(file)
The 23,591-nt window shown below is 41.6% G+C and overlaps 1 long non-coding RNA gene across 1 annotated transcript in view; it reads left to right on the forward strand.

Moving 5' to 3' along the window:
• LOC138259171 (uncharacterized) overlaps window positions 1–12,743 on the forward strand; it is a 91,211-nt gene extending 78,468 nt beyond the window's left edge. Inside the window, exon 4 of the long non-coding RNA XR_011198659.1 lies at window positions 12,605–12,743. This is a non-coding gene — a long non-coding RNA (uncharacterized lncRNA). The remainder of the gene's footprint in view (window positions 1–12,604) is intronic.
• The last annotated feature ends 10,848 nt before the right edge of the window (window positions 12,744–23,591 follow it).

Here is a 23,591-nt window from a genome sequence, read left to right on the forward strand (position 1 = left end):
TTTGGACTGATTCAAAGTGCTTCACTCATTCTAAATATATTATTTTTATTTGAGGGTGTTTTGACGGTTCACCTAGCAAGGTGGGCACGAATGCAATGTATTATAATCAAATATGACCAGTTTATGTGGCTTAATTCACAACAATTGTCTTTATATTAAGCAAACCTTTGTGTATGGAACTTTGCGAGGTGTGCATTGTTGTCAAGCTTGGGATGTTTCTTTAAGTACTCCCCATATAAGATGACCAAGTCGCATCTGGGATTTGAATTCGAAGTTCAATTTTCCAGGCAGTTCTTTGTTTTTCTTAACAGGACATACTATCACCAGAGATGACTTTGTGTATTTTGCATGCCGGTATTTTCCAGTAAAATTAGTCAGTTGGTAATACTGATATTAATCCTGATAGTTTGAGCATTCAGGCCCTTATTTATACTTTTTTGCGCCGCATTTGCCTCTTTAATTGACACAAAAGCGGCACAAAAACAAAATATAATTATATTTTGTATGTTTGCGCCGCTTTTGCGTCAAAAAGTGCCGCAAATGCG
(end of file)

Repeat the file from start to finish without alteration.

The 23,591-nt window shown below is 41.6% G+C and overlaps 1 long non-coding RNA gene across 1 annotated transcript in view; it reads left to right on the forward strand.

Moving 5' to 3' along the window:
• LOC138259171 (uncharacterized) overlaps window positions 1–12,743 on the forward strand; it is a 91,211-nt gene extending 78,468 nt beyond the window's left edge. Inside the window, exon 4 of the long non-coding RNA XR_011198659.1 lies at window positions 12,605–12,743. This is a non-coding gene — a long non-coding RNA (uncharacterized lncRNA). The remainder of the gene's footprint in view (window positions 1–12,604) is intronic.
• The last annotated feature ends 10,848 nt before the right edge of the window (window positions 12,744–23,591 follow it).

Here is a 23,591-nt window from a genome sequence, read left to right on the forward strand (position 1 = left end):
TTTGGACTGATTCAAAGTGCTTCACTCATTCTAAATATATTATTTTTATTTGAGGGTGTTTTGACGGTTCACCTAGCAAGGTGGGCACGAATGCAATGTATTATAATCAAATATGACCAGTTTATGTGGCTTAATTCACAACAATTGTCTTTATATTAAGCAAACCTTTGTGTATGGAACTTTGCGAGGTGTGCATTGTTGTCAAGCTTGGGATGTTTCTTTAAGTACTCCCCATATAAGATGACCAAGTCGCATCTGGGATTTGAATTCGAAGTTCAATTTTCCAGGCAGTTCTTTGTTTTTCTTAACAGGACATACTATCACCAGAGATGACTTTGTGTATTTTGCATGCCGGTATTTTCCAGTAAAATTAGTCAGTTGGTAATACTGATATTAATCCTGATAGTTTGAGCATTCAGGCCCTTATTTATACTTTTTTGCGCCGCATTTGCCTCTTTAATTGACACAAAAGCGGCACAAAAACAAAATATAATTATATTTTGTATGTTTGCGCCGCTTTTGCGTCAAAAAGTGCCGCAAATGCG